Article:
- Less instances to manage
- Don't want access for developers to infrastructure
- Don't need puppet enterprise
- Don't need to manage puppet certificates or puppet node lifecycle
Why SQS Queue
- Don't need Bamboo, Jenkins etc. It is very simple, using files to trigger pulls.
- Also don't need to worry about configuring post-commit hooks to interface with the application directly.
- As the latest code revision always exists in the S3 bucket, if a new instance starts and isn't issued with the "update code" instruction, it will still retrieve the correct/latest revision of the code via the bootstrapping workflow.
Issues they faced
Some useful thoughts when designing such a solution. High level list of possible issues and non-exhaustive. Some good things to consider.
- Enforced package versions which are removed from repos cause the build to break (as the package versions are hard coded into the puppet manifests)
- Autoscaling delay - time taken to scale up, new instances may be initialised whilst waiting for build to complete. Measure how long a build takes and account for this in the auto scaling.
- S3 sync didn't handle zero byte files properly
- Event trigger mechanism required a lot of tweaking
- Developers started storing files on local instances directly (bypassing git etc). On the plus side, if you can automate the build workflow (and perhaps regularly - daily etc terminate and rebuild each instance), the developers will prefer this workflow and storage on instances won't be reliable.
- They tried using S3FS (shared filesystem) - caused much grief. Worked around this by moving to S3 posts from each instance to store back in the S3 bucket (e.g. for logs and other persistent storage). There are other approaches also valid here - collectd, syslog, etc.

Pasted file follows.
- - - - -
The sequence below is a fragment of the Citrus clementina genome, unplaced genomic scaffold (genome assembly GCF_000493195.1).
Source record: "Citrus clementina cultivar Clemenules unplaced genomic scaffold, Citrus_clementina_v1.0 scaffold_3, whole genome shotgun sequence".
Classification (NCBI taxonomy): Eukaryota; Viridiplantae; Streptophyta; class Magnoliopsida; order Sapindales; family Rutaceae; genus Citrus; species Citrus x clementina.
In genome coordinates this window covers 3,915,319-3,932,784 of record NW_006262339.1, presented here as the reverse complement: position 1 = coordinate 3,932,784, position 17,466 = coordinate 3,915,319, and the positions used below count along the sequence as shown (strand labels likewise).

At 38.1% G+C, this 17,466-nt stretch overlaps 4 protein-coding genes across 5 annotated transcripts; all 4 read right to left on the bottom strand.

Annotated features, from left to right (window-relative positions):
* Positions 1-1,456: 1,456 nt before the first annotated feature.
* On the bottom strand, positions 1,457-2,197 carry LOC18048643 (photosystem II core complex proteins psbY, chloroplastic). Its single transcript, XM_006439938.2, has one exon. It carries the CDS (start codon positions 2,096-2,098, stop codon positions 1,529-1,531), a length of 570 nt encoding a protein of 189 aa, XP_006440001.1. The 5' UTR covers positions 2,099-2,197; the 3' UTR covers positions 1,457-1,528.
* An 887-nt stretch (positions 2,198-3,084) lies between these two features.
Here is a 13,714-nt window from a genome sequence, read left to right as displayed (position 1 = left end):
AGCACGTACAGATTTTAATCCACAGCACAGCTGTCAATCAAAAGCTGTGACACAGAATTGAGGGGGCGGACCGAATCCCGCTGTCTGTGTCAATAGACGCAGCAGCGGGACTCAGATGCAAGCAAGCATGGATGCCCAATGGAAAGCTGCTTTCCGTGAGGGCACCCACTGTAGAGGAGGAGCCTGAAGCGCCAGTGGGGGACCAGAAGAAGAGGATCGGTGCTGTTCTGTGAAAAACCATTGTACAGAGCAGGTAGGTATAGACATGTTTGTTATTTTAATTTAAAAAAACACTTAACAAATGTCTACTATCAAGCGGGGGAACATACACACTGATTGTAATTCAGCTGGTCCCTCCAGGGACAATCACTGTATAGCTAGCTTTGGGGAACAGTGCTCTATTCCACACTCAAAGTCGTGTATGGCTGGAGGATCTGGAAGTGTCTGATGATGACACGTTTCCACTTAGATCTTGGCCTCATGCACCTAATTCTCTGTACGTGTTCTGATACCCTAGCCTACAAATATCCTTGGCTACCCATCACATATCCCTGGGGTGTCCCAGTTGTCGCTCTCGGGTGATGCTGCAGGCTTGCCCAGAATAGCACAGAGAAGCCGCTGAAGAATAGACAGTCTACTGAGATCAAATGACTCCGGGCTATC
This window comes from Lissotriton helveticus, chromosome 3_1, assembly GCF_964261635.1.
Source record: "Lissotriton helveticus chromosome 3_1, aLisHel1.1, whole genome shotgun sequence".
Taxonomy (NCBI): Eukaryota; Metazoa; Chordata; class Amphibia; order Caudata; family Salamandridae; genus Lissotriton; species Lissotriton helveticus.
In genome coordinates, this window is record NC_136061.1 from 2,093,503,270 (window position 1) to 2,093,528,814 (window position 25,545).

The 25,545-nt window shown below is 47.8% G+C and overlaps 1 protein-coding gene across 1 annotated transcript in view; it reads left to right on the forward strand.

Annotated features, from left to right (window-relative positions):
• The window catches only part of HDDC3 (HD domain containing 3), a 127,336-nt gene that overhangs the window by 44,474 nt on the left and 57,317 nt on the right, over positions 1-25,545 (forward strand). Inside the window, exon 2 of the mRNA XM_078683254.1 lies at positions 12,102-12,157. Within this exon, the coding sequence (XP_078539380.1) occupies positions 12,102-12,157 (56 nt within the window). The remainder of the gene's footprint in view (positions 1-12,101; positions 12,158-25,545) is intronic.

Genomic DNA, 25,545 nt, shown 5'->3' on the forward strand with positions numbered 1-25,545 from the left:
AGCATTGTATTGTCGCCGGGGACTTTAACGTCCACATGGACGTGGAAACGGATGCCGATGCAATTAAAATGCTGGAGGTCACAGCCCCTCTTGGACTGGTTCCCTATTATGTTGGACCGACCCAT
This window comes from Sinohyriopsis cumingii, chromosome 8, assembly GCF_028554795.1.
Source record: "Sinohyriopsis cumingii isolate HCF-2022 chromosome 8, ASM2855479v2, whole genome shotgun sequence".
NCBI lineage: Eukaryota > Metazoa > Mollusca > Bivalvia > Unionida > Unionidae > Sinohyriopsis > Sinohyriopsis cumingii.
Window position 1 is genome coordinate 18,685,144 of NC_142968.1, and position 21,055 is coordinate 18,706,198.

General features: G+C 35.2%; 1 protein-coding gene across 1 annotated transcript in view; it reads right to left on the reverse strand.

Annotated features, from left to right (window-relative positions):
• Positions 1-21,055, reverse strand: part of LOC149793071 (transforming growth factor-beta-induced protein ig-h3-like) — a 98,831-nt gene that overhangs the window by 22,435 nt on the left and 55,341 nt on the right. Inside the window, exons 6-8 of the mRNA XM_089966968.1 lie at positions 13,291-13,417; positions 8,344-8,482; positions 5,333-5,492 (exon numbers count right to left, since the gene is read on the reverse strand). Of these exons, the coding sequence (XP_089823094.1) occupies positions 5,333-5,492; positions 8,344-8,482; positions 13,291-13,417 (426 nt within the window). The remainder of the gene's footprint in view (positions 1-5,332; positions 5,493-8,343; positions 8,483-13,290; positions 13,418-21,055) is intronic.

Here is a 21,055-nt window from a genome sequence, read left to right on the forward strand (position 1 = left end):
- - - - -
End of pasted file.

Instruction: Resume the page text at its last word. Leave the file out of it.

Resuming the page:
- Needed to find a balance between longer build time (but highly customisable) vs short build time by hard-coding more into the base AMI (which becomes less flexible).
- S3 doesn't exist in the VPC, it is outside of this region. Additional work required to set up gateways for accessing S3 securely whilst maintaining VPC separation.
Other possible improvements
- Deploy new nodes, check then scale down old nodes (that way, if a build fails, Prod isn't affected)
- Create multiple environments and give each developer (or dev team) their own environment
Are there any smarts to check for a build failure (and cancel queued rebuilds etc)
- No. Limited business impact and they can re-deploy old versions quickly.
Are you using AWS generated hostnames or manually set hostnames. Have you played with both approaches?
- Tagging policy, set customer name, prod/dev/server-type (e.g. sql/web)/instance-id. They use a mixture of instance-id and other customer-specific data for the hostname. Smart - keep the hostnames dynamic but still encode some human-readable useful info in the hostnames.
Andrew - VCE
Brief presentation from the hosts of this meetup.
Who VCE are:
Started as a VMWare/Cisco/EMC joint venture. Now owned by Dell.
Focussed on converged systems.
- VCE VBlock
- VCE VxBlock
- VCE Technology Extensions
- VCE VxRack Systems
VCE act as a single integrator and support provider (including software/firmware update centralisation). They also centrally manufacture and preconfigure technology stacks prior to deployment to the customer's environment.
VCE, Puppet and Docker
Puppet modules for VCE vision used for managing VCE VBlock etc technology stacks through VCE Vision. Not published in puppetforge yet, so this approach is still quite new.
VCE Vision deployed into docker containers to manage dependencies.
For me, limited use for now, but interesting to discover Puppet edge cases like this, not just managing Linux / Windows operating shystems.